A Family with a Full Plate

This couple’s passion for local food has profound impacts on their community, county and beyond.

| September/October 2017

  • Eileen Horn, Rick Martin and their son Leo enjoy eating homegrown food from their backyard garden.
    Photo by Diane Guthrie
  • Award-winning chef Rick Martin shares his cooking skills with his family every day.
    Photo by Diane Guthrie
  • Leo has inherited his parents' love of good, locally grown food.
    Photo by Diane Guthrie
  • Rick uses locally produced vegetables, dairy, wheat and meat to top his pizzas.
    Photo by Diane Guthrie
  • The behemoth, wood-fired, clay-brick pizza oven is the focal point of the Limestone Pizza's open kitchen.
    Photo by Diane Guthrie
  • At Juniper Hill Farm, farmers take delivery boxes right into the field, fill them and ship them out.
    Photo by Diane Guthrie
  • Family meals are savored in Eileen and Rick's home.
    Photo by Diane Guthrie
  • The 10 public garden spaces now part of Eileen Horn’s Common Ground project produced more than 60,000 dollars worth of produce in 2016.
    Photo by Diane Guthrie
  • The city of Lawrence identified vacant lots that could be used for urban farming and made them available to community members, free of charge, to transform into gardens.
    Photo by Diane Guthrie

In the backyard stands a sandbox filled with yellow trucks. Next to it is a small vegetable patch. Both are 2-1/2-year-old Leo’s playgrounds. Rick Martin pulls a radish out of the garden, shakes off the dirt, and hands it to his son. Leo takes a big bite. “Is it good?” Dad asks. Leo gives an exaggerated head bob, his mouth too full to speak.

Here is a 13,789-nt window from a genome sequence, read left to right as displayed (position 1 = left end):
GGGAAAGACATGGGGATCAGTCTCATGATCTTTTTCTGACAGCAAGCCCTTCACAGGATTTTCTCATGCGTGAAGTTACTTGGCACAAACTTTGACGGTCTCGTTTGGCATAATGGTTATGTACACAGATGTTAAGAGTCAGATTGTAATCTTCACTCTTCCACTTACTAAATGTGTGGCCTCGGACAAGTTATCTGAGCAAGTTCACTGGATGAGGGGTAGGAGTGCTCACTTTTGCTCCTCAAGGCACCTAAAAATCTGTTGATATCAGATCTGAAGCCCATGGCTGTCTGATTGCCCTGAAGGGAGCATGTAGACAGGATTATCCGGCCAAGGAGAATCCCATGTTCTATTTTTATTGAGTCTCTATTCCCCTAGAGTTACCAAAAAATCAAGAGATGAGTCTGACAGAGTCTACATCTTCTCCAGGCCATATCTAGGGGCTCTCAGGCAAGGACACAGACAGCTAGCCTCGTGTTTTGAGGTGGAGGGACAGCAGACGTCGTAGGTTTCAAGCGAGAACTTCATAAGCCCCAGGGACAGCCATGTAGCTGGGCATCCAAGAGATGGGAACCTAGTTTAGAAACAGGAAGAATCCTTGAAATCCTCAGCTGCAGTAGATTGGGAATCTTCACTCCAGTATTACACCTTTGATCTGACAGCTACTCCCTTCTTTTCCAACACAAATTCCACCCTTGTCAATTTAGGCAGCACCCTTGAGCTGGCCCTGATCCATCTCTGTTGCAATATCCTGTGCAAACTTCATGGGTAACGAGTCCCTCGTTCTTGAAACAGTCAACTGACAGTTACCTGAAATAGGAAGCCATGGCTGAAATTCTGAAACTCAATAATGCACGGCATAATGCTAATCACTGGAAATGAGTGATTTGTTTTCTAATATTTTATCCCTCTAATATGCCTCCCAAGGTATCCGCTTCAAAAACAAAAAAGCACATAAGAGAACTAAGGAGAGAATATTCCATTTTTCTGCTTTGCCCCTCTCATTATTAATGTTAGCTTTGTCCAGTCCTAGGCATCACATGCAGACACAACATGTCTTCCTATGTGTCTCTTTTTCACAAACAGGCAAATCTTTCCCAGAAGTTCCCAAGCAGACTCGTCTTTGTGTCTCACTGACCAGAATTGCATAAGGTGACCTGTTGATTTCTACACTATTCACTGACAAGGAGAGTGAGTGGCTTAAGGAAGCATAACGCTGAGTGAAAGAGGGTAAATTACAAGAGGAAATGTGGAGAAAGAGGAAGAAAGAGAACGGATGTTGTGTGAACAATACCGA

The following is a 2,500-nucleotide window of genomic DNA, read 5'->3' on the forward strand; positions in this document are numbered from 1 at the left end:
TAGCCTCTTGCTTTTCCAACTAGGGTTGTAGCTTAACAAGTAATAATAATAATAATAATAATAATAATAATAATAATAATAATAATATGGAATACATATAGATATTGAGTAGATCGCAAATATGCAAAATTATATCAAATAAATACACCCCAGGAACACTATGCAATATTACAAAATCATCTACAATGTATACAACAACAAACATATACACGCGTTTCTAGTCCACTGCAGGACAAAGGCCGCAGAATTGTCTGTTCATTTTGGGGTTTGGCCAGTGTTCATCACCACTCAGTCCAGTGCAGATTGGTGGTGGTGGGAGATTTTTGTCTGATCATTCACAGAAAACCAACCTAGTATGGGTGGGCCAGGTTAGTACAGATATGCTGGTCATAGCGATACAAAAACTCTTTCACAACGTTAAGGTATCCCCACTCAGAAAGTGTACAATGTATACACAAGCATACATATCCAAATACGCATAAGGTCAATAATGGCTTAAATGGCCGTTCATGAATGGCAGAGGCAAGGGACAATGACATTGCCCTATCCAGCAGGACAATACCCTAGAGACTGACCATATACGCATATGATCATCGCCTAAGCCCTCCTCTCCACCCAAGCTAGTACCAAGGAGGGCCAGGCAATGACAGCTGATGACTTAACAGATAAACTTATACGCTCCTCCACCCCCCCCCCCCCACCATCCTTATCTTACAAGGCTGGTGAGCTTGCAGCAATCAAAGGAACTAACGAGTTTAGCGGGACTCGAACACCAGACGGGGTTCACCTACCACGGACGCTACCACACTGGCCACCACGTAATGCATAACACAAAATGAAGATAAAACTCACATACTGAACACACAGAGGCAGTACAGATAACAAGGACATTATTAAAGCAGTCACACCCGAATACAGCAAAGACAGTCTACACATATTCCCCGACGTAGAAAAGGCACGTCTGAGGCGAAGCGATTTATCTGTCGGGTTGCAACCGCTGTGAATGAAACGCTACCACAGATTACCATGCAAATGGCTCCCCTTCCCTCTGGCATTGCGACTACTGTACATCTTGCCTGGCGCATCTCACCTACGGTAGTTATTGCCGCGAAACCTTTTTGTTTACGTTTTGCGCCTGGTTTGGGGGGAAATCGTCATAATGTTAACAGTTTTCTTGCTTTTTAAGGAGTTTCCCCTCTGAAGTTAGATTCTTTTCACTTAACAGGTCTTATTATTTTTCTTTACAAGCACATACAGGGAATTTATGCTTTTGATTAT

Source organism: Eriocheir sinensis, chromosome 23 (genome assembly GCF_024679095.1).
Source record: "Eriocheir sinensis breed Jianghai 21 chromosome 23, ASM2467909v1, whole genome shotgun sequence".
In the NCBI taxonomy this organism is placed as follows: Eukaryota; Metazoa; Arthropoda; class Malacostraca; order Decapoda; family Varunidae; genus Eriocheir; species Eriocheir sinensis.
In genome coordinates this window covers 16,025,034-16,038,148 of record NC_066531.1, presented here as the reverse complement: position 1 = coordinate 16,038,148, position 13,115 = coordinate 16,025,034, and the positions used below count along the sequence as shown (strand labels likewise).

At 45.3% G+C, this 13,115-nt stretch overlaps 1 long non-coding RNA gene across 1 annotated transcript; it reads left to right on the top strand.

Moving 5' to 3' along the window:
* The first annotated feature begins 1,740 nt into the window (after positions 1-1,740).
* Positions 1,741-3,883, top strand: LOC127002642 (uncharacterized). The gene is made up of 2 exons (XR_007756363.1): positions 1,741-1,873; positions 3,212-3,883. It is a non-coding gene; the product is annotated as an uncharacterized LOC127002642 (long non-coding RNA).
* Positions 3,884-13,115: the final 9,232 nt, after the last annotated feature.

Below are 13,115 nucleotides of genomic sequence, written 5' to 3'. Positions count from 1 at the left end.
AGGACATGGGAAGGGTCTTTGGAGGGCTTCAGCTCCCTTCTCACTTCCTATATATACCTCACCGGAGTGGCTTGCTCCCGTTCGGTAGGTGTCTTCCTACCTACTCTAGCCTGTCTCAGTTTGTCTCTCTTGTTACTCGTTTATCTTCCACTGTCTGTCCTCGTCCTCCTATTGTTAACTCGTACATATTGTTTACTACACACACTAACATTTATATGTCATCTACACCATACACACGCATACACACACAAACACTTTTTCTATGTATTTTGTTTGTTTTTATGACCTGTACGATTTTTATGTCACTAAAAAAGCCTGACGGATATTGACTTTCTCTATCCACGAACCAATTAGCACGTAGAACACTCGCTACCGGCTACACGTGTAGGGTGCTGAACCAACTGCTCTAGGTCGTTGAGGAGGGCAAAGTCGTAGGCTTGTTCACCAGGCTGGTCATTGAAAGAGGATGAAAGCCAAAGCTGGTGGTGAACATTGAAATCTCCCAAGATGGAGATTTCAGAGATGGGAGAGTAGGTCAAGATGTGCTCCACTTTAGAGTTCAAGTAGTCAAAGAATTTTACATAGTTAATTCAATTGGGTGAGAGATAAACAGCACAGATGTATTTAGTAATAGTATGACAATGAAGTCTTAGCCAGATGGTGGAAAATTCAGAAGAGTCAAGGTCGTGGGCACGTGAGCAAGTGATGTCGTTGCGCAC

“We weren’t sure if he was old enough to get it this year, but he totally is,” says Eileen Horn, Leo’s mom, gesturing to the raised garden she and Rick planted with foods they thought Leo would like: tomatoes, peas, cucumbers.

Eileen and Rick have focused their careers on this simple thing: getting people excited about eating produce grown near them.

Rick, a restaurateur, makes new converts every time a customer bites into one of his wood-fired pizzas topped with produce fresh from area farms. Eileen, the sustainability director for the City of Lawrence and Douglas County in Kansas, develops visionary programs, such as free community orchards, that get people eating the fruits of their labors.

Together, this couple has had an outsized impact on the health, economy and environment of their community by showing others how fulfilling — and delicious — a more sustainable, just and earth-friendly way of living can be.

A Zig-Zag Path

When Eileen left her childhood home in Lenexa, Kansas, to attend college, she had her life all figured out. She was going to be a doctor. But, as it so often does, life had its own plans.

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